There are new procedures for VAT reporting after Brexit from 1 January 2021 for EU sales lists, Intrastat returns, the flat rate scheme (FRS) and the retail export scheme.
VAT Reporting After Brexit – VAT Flat Rate Scheme
There will be three main changes:
Goods purchased from EU suppliers
Under the current rules, a scheme user accounts for acquisition tax in box 2 of their return but does not claim input tax in box 4, unless the goods relate to capital items exceeding £2,000 including VAT, in which case input tax can be claimed in box 4. This would apply where the UK business buys a new machine from Germany.
From 1 January 2021, EU acquisitions will become imports. A scheme user can still adopt postponed accounting for VAT purposes but the VAT entry on the FRS return will move from box 2 to box 1. Box 4 treatment is the same.
Goods sold to EU customers B2C
If FRS users sell goods to non-VAT registered customers in other EU countries until 31 December 2020, they will charge UK VAT. It is unlikely that an FRS user would have exceeded the distance selling thresholds and be registered for VAT in the customer’s country. The gross sales figure is included in the FRS calculations.
From 1 January 2021, these sales will be zero-rated for UK VAT purposes (export of goods) and subject to VAT and import duty when they arrive in the destination country. Zero-rated sales are included in the FRS turnover figure, so this creates an unwelcome VAT liability for scheme users.
It is only sales which are outside the scope of VAT that are excluded from the FRS calculations, such as most services supplied to B2B customers based outside the UK.
Boxes 8 and 9 will always be zero for a GB business because EU purchases and sales of goods are no longer classed as arrivals and dispatches.
VAT Reporting After Brexit – EU Sales Lists
Great news – these are not needed after 31 December 2020 for a GB-based business! This is the case for both goods and services.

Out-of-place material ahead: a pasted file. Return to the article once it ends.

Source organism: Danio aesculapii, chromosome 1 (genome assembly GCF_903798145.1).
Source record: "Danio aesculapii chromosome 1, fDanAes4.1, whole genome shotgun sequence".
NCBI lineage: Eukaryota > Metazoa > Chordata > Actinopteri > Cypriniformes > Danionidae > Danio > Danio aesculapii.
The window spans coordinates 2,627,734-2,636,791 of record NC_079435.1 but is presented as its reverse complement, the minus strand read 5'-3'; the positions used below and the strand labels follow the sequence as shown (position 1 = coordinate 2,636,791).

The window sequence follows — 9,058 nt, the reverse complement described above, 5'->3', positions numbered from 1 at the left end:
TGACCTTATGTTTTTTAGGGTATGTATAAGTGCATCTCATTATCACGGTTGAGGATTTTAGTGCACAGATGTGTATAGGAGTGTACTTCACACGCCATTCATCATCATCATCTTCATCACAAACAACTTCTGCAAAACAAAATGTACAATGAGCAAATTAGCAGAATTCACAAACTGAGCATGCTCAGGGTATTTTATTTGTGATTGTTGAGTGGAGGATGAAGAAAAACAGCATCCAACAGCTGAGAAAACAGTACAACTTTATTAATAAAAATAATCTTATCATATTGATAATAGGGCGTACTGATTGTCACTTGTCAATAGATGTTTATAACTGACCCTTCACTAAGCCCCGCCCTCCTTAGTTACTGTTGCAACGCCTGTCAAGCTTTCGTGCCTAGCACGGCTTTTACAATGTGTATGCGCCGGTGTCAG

EU businesses will not need to complete ESLs in their country for sales they make to VAT-registered businesses in GB because Great Britain (UK excluding Northern Ireland) will be a non-EU country. The status quo continues for Northern Ireland based businesses, so they will continue to complete ESLs for the same sales as they do now.
VAT Reporting After Brexit – Intrastat Returns
Partial good news here – the arrivals returns need to be completed by GB businesses for 2021 at least, and possibly longer. This is because the opportunity to defer customs declarations until July 2021 for most imports means the returns are important for the government’s trade statistics.
Arrivals reports must be completed by UK businesses that annually buy goods from EU suppliers exceeding £1.5m.
The reason that the government will not require Intrastat dispatch returns is that it can collect this information from export customs declarations.
VAT Reporting After Brexit – Retail Exports
The retail export scheme means that retailers can sell VAT-free goods to shoppers if the goods are taken out of the EU. The government has announced that the scheme will be abolished on 31 December 2020.
An alternative option is for the retailer to directly ship the goods outside the EU, acting instead as an exporter and making a zero-rated sale of goods. Otherwise, tourists will have to pay 20% VAT in the same way as domestic buyers.
VAT Reporting After Brexit – EORI Numbers
I am still hearing tales that some businesses who import or export goods have not yet applied for their GB Economic Operator Registration and Identification (EORI) number from HMRC.
This should be done as soon as possible, so give your clients a nudge if needed. The EORI application process only takes about 15 minutes, and numbers are usually issued within seven days.
Irrespective of whether we get a deal or no deal with the EU, there will be changes to VAT reporting after Brexit.Brexit